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A Brewer father accused of causing his son’s death was handed a “happy, cooing baby” on Monday and 15 minutes later the 6-week-old boy was unresponsive and his parents were calling 911, a prosecutor told a judge Friday when the man made his first court appearance.
Assistant Attorney General Leanne Robbin told Superior Court Justice William Anderson that the baby, who was not named in court, died from being shaken violently. She also said that the infant’s mother saw what happened to the baby while in his father’s care.
Harding, who has no criminal history, was not asked to enter a plea to the charge because he has not yet been indicted by the Penobscot County grand jury.
A trial is not expected to be held before next year due to the tremendous backlog of criminal cases stemming from the curtailment of court activities during the pandemic.
Harding called 911 on Memorial Day to report that his infant was unresponsive and not breathing, according to Maine State Police. The boy was taken to Northern Light Eastern Maine Medical Center in critical condition and was pronounced dead on Tuesday.
Maine State Police arrested Harding on Thursday.
Anderson on Friday set bail at $3,000 cash and ordered that Harding have no contact with his wife or children under the age of 12. Three older children, who are not Harding’s, are with relatives in northern Maine, Robbin said.
Conditions under Harding’s contract with Maine Pretrial Services also include not possessing dangerous weapons and a curfew from 7 p.m. to 6 a.m. unless he must be gone overnight for work.
Robbin asked that bail be set at $10,000 cash but defense attorney Will Ashe of Bangor said his client could post $500 cash. He opposed preventing Harding from having contact with his wife.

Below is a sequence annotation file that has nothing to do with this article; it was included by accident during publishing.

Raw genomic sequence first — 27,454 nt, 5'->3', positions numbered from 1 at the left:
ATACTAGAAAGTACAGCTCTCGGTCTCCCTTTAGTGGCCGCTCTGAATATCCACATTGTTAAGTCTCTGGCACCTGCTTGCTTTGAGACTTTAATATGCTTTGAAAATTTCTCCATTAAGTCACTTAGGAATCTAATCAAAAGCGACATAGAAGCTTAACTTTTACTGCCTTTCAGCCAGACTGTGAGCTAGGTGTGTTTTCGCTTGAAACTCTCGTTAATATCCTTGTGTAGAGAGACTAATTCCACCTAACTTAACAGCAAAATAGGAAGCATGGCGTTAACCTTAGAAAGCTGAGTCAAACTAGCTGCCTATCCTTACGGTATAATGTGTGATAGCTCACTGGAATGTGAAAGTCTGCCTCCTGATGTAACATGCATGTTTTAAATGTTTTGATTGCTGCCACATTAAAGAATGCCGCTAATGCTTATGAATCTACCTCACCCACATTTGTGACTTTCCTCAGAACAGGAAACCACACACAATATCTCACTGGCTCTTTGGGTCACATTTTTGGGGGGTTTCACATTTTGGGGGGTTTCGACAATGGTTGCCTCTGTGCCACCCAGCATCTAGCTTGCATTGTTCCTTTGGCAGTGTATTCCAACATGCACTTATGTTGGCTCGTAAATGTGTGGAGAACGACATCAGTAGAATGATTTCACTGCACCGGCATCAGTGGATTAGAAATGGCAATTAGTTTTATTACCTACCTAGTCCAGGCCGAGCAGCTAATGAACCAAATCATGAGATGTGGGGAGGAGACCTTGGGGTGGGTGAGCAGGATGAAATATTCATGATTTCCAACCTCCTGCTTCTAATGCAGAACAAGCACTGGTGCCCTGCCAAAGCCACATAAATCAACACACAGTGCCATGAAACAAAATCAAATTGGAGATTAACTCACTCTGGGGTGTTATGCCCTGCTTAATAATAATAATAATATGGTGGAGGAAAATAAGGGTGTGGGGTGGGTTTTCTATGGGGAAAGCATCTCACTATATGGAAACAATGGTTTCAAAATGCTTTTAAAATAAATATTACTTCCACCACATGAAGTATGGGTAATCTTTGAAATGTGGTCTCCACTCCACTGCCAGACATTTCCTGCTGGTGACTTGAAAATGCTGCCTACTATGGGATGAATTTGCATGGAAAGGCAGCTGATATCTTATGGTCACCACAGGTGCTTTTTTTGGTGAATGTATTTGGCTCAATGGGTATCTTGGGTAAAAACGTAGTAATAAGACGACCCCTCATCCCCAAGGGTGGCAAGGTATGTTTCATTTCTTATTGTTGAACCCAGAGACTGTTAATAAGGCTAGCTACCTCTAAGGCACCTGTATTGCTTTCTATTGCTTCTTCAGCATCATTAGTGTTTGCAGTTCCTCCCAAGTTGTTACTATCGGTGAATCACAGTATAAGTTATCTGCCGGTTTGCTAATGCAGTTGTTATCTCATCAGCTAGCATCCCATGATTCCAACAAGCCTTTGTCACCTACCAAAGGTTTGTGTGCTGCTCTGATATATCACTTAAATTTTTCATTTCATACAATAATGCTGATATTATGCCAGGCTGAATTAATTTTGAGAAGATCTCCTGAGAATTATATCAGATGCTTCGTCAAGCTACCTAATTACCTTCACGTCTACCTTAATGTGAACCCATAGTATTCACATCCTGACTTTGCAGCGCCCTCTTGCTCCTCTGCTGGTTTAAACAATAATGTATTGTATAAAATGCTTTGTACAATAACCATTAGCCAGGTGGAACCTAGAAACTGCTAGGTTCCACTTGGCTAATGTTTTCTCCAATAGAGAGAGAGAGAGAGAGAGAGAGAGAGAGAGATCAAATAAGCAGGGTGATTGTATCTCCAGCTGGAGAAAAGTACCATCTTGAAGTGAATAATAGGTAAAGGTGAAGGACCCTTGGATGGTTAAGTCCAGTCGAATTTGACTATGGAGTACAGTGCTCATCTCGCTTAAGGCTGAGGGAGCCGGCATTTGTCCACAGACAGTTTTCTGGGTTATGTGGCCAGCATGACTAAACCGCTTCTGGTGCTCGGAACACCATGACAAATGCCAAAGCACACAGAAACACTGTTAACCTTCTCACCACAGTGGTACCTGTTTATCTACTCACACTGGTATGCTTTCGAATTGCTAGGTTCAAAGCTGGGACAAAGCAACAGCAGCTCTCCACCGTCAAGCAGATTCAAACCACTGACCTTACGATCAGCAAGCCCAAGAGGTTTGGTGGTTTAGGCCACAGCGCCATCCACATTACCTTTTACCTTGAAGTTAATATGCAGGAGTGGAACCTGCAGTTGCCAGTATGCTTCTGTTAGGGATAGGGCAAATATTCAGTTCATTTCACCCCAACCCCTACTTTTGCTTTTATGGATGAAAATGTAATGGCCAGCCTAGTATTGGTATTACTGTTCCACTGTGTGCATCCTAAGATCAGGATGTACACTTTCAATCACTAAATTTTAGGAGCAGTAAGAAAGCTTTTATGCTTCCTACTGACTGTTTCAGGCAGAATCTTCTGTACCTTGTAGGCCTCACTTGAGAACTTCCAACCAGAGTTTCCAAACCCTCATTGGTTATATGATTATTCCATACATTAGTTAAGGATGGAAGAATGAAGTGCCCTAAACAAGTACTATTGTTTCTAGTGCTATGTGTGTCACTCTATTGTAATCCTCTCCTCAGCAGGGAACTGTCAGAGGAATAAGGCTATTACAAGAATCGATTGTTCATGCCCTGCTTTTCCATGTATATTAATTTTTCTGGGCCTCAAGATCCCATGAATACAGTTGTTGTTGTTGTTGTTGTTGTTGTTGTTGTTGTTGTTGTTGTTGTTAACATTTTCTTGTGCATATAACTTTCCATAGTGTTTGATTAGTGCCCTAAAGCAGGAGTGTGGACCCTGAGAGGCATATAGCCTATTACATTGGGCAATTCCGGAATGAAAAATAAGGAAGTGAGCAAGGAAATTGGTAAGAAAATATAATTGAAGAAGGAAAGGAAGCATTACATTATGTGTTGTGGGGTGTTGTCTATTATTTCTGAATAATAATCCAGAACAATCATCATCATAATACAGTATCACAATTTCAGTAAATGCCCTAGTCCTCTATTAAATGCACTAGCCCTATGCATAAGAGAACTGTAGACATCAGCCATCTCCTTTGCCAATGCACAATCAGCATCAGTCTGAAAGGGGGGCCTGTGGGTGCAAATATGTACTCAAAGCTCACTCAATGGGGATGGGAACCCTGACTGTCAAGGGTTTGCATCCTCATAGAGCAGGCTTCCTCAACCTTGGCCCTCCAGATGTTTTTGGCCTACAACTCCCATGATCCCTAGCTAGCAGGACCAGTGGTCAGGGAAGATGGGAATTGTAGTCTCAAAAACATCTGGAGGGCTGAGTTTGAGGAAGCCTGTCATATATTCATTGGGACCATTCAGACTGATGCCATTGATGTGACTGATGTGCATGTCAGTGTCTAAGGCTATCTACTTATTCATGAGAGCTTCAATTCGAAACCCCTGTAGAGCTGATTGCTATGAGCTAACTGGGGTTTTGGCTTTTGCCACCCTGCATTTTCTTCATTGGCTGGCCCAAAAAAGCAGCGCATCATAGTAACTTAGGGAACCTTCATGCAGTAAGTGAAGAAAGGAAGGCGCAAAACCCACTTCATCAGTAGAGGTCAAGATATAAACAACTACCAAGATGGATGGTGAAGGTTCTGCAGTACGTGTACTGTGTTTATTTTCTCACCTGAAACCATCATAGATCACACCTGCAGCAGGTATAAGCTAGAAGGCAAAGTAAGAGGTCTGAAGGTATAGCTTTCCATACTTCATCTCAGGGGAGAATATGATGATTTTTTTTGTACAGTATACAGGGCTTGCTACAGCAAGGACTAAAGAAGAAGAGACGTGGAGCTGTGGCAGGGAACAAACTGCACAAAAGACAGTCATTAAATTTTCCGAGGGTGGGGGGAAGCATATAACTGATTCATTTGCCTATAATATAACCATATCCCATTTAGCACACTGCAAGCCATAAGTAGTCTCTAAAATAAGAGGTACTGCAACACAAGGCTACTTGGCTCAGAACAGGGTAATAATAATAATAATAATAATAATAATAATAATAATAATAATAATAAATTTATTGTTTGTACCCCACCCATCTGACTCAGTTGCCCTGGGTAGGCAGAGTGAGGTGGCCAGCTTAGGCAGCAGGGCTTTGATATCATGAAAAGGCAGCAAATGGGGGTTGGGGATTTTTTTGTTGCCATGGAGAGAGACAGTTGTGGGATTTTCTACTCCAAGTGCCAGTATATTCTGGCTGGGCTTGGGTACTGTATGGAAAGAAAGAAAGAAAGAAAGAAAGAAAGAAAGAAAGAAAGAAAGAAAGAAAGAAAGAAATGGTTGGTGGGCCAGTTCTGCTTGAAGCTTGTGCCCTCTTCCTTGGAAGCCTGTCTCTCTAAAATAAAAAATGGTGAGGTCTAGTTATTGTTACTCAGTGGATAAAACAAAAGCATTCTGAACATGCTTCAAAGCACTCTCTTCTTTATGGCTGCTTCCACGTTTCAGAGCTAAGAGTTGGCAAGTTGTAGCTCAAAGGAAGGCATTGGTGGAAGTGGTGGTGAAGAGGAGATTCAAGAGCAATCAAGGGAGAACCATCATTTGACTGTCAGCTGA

“Both parents are bereaved,” he told Anderson. “They are not placing blame.”
He also said that Harding’s wife “did not witness” anything so the no contact order was not necessary to keep the defendant from influencing a witness.
Robbin said the Harding case was similar to the Jessee Mackin case, which she prosecuted, that was adjudicated in 2019. Mackin, 38, was found guilty of manslaughter in the death of his girlfriend’s 6-month-old son on May 7, 2015.
Mackin denied harming the child but he was alone with the baby when he became unresponsive. Robbin said the Harding child’s injuries were similar to those inflicted on the baby in the Mackin case.
Mackin was sentenced to 11 years in prison with all but 5½ suspended, followed by four years of probation. He is incarcerated at Mountain View Correctional Facility in Charleston. His earliest release date is March 2024, according to the Maine Department of Corrections.
If convicted, Harding faces up to 30 years in prison and a fine of up to $50,000 for manslaughter.
Correction: This article has been corrected to note that Harding is not the father of three older children who are with relatives in northern Maine.